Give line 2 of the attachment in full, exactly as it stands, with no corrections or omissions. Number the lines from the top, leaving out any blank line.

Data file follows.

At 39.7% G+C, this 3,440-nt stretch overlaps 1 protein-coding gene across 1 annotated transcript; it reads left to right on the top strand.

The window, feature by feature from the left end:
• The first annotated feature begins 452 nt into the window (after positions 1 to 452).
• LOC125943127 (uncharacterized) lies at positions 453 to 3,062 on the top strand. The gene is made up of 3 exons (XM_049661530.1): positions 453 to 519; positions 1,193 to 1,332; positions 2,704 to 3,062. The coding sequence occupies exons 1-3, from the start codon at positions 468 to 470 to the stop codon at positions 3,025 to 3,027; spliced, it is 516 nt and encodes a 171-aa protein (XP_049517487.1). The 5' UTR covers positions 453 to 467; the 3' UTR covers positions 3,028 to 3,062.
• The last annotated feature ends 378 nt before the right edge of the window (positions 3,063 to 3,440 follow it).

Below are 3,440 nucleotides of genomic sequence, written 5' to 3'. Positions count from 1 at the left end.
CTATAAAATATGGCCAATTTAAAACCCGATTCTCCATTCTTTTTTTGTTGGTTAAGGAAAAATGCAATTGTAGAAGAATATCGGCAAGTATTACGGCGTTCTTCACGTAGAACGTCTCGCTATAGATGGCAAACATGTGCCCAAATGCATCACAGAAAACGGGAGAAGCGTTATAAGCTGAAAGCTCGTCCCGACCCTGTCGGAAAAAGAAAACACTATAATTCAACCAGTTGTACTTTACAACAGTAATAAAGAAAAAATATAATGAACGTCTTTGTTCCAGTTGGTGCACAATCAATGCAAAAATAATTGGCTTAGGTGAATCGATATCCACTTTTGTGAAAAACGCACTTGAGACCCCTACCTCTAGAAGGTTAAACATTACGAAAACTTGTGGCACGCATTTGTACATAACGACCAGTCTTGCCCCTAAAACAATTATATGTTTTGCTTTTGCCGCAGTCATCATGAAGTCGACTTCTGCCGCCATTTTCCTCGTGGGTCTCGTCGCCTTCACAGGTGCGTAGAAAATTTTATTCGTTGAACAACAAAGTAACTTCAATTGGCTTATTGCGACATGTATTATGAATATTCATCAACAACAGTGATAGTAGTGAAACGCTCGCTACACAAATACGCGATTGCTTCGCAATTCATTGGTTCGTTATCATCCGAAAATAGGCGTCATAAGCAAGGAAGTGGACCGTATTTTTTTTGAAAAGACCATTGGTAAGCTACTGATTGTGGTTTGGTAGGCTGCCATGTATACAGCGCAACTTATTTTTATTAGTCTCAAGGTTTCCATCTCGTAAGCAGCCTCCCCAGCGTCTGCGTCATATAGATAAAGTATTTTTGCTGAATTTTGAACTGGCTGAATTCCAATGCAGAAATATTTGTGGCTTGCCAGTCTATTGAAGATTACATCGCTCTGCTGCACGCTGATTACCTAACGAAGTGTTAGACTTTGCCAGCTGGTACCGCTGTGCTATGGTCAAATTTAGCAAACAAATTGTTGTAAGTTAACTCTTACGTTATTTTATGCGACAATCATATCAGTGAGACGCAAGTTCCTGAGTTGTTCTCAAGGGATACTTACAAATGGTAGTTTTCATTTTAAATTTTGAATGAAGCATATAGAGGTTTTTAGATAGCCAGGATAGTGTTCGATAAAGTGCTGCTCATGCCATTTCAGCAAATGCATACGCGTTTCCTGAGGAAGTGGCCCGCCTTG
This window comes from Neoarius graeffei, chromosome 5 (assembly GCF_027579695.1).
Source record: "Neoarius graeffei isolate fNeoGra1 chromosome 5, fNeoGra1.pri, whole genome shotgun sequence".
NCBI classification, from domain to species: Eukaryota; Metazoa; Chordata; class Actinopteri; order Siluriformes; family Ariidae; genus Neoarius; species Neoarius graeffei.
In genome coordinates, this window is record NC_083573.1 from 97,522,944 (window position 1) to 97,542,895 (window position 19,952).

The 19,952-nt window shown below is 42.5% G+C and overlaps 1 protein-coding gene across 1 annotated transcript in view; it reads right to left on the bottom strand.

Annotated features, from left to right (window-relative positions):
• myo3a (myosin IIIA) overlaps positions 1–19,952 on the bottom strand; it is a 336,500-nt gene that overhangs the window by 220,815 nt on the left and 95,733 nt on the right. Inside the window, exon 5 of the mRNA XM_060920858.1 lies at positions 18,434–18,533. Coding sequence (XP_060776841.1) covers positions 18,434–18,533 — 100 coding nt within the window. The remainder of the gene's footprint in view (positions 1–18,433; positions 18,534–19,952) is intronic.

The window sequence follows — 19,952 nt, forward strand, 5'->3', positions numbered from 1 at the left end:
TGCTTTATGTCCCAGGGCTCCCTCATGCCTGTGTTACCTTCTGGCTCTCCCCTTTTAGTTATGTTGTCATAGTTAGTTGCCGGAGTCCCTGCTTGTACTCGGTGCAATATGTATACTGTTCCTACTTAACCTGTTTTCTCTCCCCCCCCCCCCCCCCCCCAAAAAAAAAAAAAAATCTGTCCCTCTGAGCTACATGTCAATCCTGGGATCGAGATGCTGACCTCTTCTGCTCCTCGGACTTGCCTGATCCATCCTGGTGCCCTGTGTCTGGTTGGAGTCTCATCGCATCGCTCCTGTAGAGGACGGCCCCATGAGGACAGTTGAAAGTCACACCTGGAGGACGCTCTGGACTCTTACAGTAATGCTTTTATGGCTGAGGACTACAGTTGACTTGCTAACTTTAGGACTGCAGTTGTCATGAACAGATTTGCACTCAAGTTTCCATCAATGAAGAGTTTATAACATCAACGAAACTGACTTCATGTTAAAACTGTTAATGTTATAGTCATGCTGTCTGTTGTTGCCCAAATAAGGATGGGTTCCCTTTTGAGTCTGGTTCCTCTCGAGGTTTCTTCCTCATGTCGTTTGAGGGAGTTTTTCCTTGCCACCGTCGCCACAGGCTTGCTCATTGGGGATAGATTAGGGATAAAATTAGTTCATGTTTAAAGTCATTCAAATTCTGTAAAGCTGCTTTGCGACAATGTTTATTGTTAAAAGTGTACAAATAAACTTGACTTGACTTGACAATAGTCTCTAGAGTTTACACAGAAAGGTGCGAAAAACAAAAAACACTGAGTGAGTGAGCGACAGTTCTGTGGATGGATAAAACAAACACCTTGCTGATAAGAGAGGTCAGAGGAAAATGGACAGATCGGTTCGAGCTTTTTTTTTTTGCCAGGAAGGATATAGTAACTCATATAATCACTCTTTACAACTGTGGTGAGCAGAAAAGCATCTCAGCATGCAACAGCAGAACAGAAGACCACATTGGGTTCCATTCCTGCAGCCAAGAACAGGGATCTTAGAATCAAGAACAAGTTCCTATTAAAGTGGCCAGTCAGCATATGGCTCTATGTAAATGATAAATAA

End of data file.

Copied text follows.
The window, feature by feature from the left end: